Bird flu claims fourth life in China

A worker arranges containers of chickens at a wholesale market on Thursday, April 4, 2013, in Shanghai, China. AP

BEIJING Another person has died in china from a bird flu virus that was previously never seen in humans.

A middle-aged man who transported poultry for a living has become the fourth death attributed to a new strain of bird flu in China, the government and state media reported Thursday.

The 48-year-old man, who died in Shanghai, is one of several among the infected believed to have had direct contact with fowl, which may carry the virus. Until recently, the virus, known as H7N9, was not known to infect humans.

H7N9 was named after the combination of proteins on the virus surface, and at least 14 people have been infected. Symptoms include fever and respiratory problems including severe pneumonia.

Much still remains unknown about the virus, including how people are getting infected, but scientists say it contains genetic markers that could help it infect humans. It is believed to be able to circulate in poultry stocks without sickening birds. This can allow it to spread in flocks unnoticed, making it much harder to track and also possibly creating more contamination since the birds are surviving and spending more time on farms, in markets and elsewhere. Scientists are also looking at other animals that may be hosting the virus. Pigs are one possibility because they share basic biological similarities with humans, and can serve as "mixing vessels' if infected at teh same time.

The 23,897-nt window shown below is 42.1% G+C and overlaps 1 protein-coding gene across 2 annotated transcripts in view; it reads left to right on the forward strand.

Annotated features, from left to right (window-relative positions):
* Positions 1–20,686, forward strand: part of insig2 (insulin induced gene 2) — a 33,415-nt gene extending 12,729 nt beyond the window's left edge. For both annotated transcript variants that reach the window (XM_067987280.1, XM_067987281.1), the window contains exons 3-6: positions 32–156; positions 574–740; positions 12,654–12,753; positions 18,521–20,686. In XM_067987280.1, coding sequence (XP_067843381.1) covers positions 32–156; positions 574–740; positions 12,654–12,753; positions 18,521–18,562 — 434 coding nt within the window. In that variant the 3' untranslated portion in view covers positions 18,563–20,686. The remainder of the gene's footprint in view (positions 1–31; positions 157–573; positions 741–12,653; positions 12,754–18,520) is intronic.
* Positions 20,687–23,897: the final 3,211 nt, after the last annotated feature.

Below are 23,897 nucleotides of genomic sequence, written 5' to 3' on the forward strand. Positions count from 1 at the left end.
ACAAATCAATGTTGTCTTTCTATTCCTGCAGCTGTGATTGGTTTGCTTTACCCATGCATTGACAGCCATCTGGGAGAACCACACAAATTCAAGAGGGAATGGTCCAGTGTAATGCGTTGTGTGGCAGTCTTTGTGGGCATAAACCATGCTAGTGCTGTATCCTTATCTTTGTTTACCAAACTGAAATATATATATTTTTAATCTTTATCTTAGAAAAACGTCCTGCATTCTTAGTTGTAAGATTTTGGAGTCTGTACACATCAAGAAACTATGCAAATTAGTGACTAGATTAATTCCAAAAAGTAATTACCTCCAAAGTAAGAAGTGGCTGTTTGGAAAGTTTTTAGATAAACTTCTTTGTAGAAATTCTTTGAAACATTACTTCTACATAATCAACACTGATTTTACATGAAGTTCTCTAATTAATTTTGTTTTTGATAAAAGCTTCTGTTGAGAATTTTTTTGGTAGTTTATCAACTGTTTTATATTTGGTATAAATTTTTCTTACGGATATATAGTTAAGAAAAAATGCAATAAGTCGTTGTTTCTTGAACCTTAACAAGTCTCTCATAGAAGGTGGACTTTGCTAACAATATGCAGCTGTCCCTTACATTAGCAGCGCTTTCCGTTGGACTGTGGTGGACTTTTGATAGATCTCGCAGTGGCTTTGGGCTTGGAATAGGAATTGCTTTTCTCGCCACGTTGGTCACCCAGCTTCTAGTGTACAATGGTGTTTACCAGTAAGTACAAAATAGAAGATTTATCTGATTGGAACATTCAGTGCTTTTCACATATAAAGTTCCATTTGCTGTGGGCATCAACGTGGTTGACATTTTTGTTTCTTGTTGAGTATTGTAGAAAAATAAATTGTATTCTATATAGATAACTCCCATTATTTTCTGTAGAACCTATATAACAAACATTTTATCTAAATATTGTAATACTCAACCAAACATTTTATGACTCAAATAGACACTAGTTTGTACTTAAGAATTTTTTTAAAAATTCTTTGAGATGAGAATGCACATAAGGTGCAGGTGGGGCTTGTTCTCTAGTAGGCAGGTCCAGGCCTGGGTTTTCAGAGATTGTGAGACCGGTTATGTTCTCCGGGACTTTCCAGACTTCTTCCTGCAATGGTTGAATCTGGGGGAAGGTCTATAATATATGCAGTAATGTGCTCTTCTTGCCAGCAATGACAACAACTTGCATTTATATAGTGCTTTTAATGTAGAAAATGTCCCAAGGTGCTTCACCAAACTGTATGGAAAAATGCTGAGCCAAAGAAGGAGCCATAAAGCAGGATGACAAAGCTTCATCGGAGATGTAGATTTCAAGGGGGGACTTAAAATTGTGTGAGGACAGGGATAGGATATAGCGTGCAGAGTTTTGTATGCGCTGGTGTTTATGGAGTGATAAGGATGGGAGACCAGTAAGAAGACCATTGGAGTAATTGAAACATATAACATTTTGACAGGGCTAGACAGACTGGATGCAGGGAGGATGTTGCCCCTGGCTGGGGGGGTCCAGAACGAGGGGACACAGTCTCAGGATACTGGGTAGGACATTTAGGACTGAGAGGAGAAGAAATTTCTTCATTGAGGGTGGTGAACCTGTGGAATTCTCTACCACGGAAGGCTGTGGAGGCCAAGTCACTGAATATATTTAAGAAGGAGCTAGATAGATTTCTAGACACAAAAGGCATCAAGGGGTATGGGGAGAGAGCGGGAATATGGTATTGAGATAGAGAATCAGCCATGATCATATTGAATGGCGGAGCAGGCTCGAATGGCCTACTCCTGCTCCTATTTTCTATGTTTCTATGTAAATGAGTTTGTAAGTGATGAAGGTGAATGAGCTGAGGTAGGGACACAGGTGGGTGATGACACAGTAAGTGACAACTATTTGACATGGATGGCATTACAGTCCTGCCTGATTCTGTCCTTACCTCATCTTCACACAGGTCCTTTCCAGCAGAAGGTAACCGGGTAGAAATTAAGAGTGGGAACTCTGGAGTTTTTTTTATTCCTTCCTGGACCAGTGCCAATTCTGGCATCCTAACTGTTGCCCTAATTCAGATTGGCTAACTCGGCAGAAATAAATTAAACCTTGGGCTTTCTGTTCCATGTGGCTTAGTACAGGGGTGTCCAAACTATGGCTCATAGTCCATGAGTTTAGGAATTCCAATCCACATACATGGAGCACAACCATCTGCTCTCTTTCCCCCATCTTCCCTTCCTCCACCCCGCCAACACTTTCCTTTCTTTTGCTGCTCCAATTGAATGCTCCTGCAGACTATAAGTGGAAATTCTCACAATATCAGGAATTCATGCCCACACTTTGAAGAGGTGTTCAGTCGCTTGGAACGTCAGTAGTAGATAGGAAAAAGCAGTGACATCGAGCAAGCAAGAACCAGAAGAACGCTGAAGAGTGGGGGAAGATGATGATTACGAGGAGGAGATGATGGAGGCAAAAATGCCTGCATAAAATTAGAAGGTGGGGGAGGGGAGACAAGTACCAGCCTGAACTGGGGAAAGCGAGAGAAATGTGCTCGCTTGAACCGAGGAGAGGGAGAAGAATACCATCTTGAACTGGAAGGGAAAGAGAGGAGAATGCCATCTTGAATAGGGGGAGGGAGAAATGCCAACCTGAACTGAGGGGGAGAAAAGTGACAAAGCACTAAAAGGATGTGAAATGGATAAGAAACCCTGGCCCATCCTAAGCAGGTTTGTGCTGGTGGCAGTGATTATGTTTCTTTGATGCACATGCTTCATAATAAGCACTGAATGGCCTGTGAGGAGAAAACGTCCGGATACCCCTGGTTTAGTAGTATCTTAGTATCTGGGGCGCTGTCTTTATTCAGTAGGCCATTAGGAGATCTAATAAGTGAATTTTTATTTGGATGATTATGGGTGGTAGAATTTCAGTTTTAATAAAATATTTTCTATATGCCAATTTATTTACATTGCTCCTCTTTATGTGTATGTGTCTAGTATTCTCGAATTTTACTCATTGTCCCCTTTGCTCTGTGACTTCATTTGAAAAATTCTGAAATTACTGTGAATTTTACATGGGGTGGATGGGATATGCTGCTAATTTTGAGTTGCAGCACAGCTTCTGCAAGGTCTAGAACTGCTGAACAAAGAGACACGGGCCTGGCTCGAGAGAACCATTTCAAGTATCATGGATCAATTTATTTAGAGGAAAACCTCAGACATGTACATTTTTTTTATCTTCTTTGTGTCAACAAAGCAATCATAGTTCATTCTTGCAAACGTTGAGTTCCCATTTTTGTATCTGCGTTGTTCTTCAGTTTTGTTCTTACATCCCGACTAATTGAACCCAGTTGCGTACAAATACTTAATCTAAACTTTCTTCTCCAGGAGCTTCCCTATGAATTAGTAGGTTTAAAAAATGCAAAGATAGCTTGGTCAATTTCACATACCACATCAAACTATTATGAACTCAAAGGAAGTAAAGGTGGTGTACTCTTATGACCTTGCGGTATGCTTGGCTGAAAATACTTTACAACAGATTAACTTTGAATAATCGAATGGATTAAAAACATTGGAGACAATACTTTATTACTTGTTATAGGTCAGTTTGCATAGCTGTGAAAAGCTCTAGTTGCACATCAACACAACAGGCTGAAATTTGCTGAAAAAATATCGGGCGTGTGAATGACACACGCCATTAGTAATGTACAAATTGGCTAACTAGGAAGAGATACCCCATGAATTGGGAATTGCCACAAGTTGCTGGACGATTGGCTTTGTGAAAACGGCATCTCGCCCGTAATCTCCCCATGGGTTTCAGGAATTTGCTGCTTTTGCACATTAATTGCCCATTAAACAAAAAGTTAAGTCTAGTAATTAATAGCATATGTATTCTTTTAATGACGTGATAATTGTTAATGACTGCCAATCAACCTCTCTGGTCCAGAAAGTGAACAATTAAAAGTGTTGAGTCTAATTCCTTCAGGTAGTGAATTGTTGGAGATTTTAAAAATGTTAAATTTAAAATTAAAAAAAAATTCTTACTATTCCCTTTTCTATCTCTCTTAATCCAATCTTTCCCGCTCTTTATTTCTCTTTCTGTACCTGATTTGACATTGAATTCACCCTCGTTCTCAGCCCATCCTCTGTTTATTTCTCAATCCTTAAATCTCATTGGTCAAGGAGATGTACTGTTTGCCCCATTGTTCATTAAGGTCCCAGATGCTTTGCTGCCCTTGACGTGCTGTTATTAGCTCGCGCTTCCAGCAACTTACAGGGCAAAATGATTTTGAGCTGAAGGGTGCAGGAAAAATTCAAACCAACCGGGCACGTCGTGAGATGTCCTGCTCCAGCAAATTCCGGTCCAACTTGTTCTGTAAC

Health officials and scientists caution that there are no indications it can be transmitted from one person to another. Scientists who have studied the virus's genetic sequence said this week that the virus may have mutated, spreading more easily to other animals and potentially posing a bigger threat to humans.

Currently no vaccine exists, although the World Health Organization is working to isolate and identify possible candidate viruses to make a future vaccine. This process could take months before a dose is produced.

Guidelines issued Wednesday by the national health agency identify butchers, breeders and sellers of poultry, and those in the meat processing industry as at higher risk.

Experts only identified the first cases on Sunday. Some among the 14 confirmed cases fell ill several weeks ago but only now are being classified as having H7N9.

The government of Shanghai said that in addition to the man's death and two previously confirmed cases, there are three other suspected cases.

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